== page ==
By Vicki Santillano, DivineCaroline
Did you ever play the Eye Contact Game as a kid? You’re supposed to sit directly across from another person and stare into his or her eyes for as long as possible while keeping a straight face. I don’t think I won a single game; every attempt would end in a fit of nervous giggles. And as an adult, I feel even weirder locking eyes with someone for too long. There’s just something about prolonged eye contact that makes you feel vulnerable and exposed, as if the person looking into your eyes has access to your inner thoughts and feelings. A loved one’s lingering look can trigger a rush of happiness, but too much eye contact with an acquaintance or a stranger can bring on sudden discomfort. How, exactly, does eye contact affect us, anyway?
The Look of Love
That old adage about eyes being the window to our inner selves isn’t far from the truth. We can feign a frown or a smile, but it’s harder to fake expressions from the nose up. A true smile will produce crow’s feet, and someone who’s angry will narrow his eyes a bit, according to body-language experts. We learn a lot by looking into another person’s eyes, a behavior that’s ingrained in us from the start. As babies, we use adults’ gazes to figure out what’s worth our attention. In a 2002 study published in Developmental Psychology, researchers found that infants followed people’s eye direction, rather than head direction. Eye contact also helps our younger selves with memory recall. Researchers at MIT discovered that four-month-olds were more likely to recognize someone later if he or she made direct eye contact.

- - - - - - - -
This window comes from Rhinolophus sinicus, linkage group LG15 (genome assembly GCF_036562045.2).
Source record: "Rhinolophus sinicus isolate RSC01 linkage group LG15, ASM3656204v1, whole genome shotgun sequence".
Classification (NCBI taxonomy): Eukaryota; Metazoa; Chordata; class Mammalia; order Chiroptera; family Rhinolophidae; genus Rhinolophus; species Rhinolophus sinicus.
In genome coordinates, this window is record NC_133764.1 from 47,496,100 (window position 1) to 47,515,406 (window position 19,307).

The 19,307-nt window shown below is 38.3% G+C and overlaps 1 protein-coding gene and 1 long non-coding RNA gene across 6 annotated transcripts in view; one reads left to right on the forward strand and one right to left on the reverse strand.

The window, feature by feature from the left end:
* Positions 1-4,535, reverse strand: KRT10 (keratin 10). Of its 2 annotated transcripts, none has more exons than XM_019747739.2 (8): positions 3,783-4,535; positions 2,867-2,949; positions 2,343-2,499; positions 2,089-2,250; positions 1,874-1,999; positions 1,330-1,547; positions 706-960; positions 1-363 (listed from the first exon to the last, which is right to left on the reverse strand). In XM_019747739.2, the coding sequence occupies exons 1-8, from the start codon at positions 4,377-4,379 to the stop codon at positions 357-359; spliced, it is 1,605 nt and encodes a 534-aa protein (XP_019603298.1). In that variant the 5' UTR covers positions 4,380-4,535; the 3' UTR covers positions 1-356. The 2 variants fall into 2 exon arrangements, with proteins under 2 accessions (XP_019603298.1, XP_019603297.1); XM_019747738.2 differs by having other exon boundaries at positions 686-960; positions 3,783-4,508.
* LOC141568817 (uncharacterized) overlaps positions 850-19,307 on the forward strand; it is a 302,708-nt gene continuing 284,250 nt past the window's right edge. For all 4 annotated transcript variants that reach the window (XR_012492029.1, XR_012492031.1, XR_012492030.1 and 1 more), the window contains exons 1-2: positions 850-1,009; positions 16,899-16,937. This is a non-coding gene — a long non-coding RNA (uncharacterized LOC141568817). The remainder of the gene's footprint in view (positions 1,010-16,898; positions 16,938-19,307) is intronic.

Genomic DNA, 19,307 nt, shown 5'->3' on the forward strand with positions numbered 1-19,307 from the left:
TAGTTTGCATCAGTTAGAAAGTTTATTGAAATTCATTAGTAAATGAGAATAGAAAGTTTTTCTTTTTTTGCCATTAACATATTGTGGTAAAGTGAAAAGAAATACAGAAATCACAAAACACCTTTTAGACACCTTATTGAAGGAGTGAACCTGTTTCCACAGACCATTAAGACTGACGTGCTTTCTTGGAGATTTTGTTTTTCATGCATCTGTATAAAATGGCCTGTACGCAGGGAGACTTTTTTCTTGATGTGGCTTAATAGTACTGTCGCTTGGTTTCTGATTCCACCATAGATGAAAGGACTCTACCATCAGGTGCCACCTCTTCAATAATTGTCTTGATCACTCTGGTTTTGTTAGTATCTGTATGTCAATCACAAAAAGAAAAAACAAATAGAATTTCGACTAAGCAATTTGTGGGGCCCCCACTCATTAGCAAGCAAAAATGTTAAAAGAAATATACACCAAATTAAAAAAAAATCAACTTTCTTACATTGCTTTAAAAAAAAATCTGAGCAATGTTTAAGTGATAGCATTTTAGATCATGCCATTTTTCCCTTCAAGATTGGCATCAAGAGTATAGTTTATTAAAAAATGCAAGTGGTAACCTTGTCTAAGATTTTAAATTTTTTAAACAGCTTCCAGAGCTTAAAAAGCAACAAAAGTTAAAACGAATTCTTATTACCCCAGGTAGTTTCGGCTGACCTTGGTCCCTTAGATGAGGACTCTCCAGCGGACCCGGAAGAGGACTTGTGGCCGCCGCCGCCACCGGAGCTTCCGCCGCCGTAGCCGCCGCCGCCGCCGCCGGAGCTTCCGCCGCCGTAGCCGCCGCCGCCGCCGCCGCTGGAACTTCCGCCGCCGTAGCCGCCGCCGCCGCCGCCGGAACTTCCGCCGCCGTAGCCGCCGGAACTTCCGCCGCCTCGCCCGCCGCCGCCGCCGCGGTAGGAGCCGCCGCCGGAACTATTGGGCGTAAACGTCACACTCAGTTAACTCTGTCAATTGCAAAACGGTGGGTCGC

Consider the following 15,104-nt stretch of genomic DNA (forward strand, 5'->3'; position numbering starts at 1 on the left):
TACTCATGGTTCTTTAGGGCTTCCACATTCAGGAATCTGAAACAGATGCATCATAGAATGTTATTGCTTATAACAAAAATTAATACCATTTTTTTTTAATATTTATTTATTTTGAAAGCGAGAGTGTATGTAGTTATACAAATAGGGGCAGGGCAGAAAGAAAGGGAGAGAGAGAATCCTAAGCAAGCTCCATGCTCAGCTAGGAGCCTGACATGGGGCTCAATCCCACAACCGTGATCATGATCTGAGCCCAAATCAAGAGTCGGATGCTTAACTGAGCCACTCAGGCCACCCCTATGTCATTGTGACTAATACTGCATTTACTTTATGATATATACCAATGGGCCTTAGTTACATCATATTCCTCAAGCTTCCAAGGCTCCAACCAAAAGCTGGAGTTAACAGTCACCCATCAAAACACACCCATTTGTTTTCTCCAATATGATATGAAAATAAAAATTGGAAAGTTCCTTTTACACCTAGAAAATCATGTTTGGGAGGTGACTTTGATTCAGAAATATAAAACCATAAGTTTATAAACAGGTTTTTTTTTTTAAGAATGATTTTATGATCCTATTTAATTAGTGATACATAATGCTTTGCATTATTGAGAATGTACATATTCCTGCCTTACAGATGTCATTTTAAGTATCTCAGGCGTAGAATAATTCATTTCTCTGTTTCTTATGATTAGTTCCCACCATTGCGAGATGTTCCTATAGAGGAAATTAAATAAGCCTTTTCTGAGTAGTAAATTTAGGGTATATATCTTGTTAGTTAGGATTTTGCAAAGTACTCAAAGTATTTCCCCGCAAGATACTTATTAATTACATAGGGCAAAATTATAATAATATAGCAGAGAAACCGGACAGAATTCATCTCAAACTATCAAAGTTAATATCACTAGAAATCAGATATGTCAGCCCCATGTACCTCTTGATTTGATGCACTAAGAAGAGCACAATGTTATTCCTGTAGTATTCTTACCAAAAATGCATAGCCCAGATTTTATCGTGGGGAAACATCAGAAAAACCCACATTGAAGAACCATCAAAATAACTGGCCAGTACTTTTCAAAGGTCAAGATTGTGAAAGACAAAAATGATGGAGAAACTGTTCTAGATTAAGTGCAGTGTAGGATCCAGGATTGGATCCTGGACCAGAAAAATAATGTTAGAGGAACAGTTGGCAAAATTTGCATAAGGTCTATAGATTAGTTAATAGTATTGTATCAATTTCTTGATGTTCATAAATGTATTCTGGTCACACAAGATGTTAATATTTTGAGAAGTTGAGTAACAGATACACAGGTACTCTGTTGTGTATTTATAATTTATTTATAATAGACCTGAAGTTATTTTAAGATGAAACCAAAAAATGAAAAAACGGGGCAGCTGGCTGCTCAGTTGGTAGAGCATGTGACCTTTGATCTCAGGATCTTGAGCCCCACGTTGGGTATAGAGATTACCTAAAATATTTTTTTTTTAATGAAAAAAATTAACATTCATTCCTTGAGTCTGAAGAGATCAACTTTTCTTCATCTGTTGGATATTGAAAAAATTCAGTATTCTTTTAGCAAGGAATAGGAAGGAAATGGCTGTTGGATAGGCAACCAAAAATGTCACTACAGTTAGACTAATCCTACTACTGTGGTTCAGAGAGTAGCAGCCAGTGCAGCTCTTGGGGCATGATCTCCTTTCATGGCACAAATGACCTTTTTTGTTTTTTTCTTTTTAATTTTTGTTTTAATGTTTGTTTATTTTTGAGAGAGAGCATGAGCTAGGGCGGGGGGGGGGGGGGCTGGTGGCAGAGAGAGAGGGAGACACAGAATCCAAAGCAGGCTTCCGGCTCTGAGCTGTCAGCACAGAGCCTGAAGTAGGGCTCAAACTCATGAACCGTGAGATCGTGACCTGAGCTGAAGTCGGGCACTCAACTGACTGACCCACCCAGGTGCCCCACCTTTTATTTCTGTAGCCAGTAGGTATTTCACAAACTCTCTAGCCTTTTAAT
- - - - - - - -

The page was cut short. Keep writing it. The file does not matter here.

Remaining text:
Over time, we learn the difference between eye contact that makes our hearts flutter and eye contact that makes us cringe internally. Oxytocin, also known as the “love” or “cuddle” hormone, plays a big part in that. It’s a feel-good chemical that’s released when we feel bonded with someone, either emotionally or physically. The release is prompted by a warm hug, holding hands, falling in love, and so forth. A recent article in Biological Psychiatry postulated that oxytocin’s the reason we’re so inclined to make prolonged eye contact with our loved ones. And Dr. Kerstin Uväs-Moberg, the author of The Oxytocin Factor, believes that eye contact can bring about oxytocin release as well. Perhaps that’s why gazing into the eyes of someone you don’t feel emotionally close with can feel so wrong—the oxytocin might be there, but it’s not for the right reasons. It’s also why eye contact is deemed so essential for couples trying to reconnect. Looking deeply into each other’s eyes might rekindle forgotten feelings.
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